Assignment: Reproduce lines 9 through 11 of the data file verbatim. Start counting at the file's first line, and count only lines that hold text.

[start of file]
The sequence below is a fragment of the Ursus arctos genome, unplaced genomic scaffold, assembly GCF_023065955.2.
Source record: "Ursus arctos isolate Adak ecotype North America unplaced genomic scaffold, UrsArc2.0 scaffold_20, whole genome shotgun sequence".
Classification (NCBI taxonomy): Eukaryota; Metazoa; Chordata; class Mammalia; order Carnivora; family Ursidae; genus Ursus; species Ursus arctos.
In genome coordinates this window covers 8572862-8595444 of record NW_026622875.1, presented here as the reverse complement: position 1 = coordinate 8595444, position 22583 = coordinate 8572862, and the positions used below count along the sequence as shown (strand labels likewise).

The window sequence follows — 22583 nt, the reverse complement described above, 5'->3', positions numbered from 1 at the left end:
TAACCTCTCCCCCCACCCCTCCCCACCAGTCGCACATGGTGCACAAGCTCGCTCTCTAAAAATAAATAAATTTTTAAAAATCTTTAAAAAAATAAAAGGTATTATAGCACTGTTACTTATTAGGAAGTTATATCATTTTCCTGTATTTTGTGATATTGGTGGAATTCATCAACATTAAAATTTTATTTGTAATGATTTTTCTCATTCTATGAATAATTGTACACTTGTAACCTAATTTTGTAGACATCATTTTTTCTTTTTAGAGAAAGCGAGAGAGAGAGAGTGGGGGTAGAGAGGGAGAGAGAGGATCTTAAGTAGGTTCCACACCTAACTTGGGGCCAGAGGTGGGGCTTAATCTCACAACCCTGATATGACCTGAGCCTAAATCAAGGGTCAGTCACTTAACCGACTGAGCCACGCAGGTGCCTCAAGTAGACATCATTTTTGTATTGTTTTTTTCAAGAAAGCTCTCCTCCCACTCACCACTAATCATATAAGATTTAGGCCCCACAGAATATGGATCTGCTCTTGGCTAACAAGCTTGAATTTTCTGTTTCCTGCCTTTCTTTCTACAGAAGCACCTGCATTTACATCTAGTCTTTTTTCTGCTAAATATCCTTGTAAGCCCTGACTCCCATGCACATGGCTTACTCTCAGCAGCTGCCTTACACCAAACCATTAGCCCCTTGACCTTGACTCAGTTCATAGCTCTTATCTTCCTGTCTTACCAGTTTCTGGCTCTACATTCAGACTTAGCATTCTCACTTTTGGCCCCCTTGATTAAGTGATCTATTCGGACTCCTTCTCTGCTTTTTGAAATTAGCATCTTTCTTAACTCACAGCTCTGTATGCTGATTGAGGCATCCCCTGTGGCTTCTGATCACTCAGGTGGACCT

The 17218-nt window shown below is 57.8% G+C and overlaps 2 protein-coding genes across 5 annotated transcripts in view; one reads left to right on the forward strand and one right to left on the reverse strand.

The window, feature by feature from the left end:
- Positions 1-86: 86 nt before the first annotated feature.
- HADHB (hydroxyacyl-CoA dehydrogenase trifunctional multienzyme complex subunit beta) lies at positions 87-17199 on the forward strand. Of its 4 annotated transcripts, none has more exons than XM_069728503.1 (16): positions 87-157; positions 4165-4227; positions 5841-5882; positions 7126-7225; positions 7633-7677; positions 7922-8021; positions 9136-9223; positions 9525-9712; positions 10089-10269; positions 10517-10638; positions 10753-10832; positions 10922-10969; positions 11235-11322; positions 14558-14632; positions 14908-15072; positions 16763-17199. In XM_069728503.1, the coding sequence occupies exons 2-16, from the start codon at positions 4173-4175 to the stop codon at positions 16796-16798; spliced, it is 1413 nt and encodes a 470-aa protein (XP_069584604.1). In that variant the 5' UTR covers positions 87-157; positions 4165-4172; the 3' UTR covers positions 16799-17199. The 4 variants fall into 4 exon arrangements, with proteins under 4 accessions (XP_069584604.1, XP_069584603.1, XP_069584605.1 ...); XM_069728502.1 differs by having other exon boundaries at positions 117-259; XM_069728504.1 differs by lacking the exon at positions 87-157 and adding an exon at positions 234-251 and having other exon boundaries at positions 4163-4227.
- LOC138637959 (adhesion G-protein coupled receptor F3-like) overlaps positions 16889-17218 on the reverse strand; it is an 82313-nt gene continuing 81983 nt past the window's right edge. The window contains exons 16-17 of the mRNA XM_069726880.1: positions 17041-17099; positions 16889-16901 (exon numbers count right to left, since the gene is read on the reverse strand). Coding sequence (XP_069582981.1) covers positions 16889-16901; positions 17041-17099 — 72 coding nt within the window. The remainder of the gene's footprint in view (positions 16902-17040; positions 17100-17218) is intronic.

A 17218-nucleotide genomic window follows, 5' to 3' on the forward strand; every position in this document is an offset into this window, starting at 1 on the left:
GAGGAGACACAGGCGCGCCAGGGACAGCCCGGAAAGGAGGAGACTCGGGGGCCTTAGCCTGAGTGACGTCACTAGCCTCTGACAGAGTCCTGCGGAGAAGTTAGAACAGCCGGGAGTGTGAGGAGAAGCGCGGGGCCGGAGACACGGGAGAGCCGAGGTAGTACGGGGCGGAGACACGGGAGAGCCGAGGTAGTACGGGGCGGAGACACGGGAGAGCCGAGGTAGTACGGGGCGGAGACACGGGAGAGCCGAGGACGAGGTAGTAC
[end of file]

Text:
- Positions 1-86: 86 nt before the first annotated feature.
- HADHB (hydroxyacyl-CoA dehydrogenase trifunctional multienzyme complex subunit beta) lies at positions 87-17199 on the forward strand. Of its 4 annotated transcripts, none has more exons than XM_069728503.1 (16): positions 87-157; positions 4165-4227; positions 5841-5882; positions 7126-7225; positions 7633-7677; positions 7922-8021; positions 9136-9223; positions 9525-9712; positions 10089-10269; positions 10517-10638; positions 10753-10832; positions 10922-10969; positions 11235-11322; positions 14558-14632; positions 14908-15072; positions 16763-17199. In XM_069728503.1, the coding sequence occupies exons 2-16, from the start codon at positions 4173-4175 to the stop codon at positions 16796-16798; spliced, it is 1413 nt and encodes a 470-aa protein (XP_069584604.1). In that variant the 5' UTR covers positions 87-157; positions 4165-4172; the 3' UTR covers positions 16799-17199. The 4 variants fall into 4 exon arrangements, with proteins under 4 accessions (XP_069584604.1, XP_069584603.1, XP_069584605.1 ...); XM_069728502.1 differs by having other exon boundaries at positions 117-259; XM_069728504.1 differs by lacking the exon at positions 87-157 and adding an exon at positions 234-251 and having other exon boundaries at positions 4163-4227.
- LOC138637959 (adhesion G-protein coupled receptor F3-like) overlaps positions 16889-17218 on the reverse strand; it is an 82313-nt gene continuing 81983 nt past the window's right edge. The window contains exons 16-17 of the mRNA XM_069726880.1: positions 17041-17099; positions 16889-16901 (exon numbers count right to left, since the gene is read on the reverse strand). Coding sequence (XP_069582981.1) covers positions 16889-16901; positions 17041-17099 — 72 coding nt within the window. The remainder of the gene's footprint in view (positions 16902-17040; positions 17100-17218) is intronic.